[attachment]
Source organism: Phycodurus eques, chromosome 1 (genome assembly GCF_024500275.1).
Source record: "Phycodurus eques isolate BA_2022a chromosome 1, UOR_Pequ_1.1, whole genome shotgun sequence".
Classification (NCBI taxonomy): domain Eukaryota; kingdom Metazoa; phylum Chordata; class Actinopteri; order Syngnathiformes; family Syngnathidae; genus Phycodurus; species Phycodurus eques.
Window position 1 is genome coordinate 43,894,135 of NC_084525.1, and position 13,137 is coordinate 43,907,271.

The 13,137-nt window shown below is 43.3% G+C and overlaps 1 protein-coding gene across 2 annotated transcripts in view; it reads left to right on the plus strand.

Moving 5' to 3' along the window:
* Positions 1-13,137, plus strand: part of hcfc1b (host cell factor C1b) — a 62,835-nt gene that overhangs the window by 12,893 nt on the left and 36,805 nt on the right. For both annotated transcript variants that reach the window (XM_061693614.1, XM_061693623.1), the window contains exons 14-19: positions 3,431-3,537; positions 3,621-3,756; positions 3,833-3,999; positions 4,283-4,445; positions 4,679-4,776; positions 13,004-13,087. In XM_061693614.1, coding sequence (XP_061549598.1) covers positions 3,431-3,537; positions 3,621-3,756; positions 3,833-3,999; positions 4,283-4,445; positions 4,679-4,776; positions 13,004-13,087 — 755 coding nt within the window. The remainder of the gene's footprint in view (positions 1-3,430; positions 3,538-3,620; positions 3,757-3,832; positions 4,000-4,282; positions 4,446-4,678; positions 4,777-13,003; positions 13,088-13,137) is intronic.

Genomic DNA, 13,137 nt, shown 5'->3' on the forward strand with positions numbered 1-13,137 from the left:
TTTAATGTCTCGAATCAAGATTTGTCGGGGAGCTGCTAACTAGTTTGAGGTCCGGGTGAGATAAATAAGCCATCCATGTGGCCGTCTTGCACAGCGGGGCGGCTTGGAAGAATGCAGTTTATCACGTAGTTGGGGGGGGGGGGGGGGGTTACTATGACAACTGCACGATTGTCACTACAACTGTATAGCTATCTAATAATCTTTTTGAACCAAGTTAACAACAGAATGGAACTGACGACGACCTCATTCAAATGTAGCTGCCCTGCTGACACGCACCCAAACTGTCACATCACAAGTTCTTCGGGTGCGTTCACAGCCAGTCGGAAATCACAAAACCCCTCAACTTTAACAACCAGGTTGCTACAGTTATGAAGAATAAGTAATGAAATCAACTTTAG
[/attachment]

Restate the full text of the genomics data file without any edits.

Source organism: Phycodurus eques, chromosome 1 (genome assembly GCF_024500275.1).
Source record: "Phycodurus eques isolate BA_2022a chromosome 1, UOR_Pequ_1.1, whole genome shotgun sequence".
Classification (NCBI taxonomy): domain Eukaryota; kingdom Metazoa; phylum Chordata; class Actinopteri; order Syngnathiformes; family Syngnathidae; genus Phycodurus; species Phycodurus eques.
Window position 1 is genome coordinate 43,894,135 of NC_084525.1, and position 13,137 is coordinate 43,907,271.

The 13,137-nt window shown below is 43.3% G+C and overlaps 1 protein-coding gene across 2 annotated transcripts in view; it reads left to right on the plus strand.

Moving 5' to 3' along the window:
* Positions 1-13,137, plus strand: part of hcfc1b (host cell factor C1b) — a 62,835-nt gene that overhangs the window by 12,893 nt on the left and 36,805 nt on the right. For both annotated transcript variants that reach the window (XM_061693614.1, XM_061693623.1), the window contains exons 14-19: positions 3,431-3,537; positions 3,621-3,756; positions 3,833-3,999; positions 4,283-4,445; positions 4,679-4,776; positions 13,004-13,087. In XM_061693614.1, coding sequence (XP_061549598.1) covers positions 3,431-3,537; positions 3,621-3,756; positions 3,833-3,999; positions 4,283-4,445; positions 4,679-4,776; positions 13,004-13,087 — 755 coding nt within the window. The remainder of the gene's footprint in view (positions 1-3,430; positions 3,538-3,620; positions 3,757-3,832; positions 4,000-4,282; positions 4,446-4,678; positions 4,777-13,003; positions 13,088-13,137) is intronic.

Genomic DNA, 13,137 nt, shown 5'->3' on the forward strand with positions numbered 1-13,137 from the left:
TTTAATGTCTCGAATCAAGATTTGTCGGGGAGCTGCTAACTAGTTTGAGGTCCGGGTGAGATAAATAAGCCATCCATGTGGCCGTCTTGCACAGCGGGGCGGCTTGGAAGAATGCAGTTTATCACGTAGTTGGGGGGGGGGGGGGGGGTTACTATGACAACTGCACGATTGTCACTACAACTGTATAGCTATCTAATAATCTTTTTGAACCAAGTTAACAACAGAATGGAACTGACGACGACCTCATTCAAATGTAGCTGCCCTGCTGACACGCACCCAAACTGTCACATCACAAGTTCTTCGGGTGCGTTCACAGCCAGTCGGAAATCACAAAACCCCTCAACTTTAACAACCAGGTTGCTACAGTTATGAAGAATAAGTAATGAAATCAACTTTAG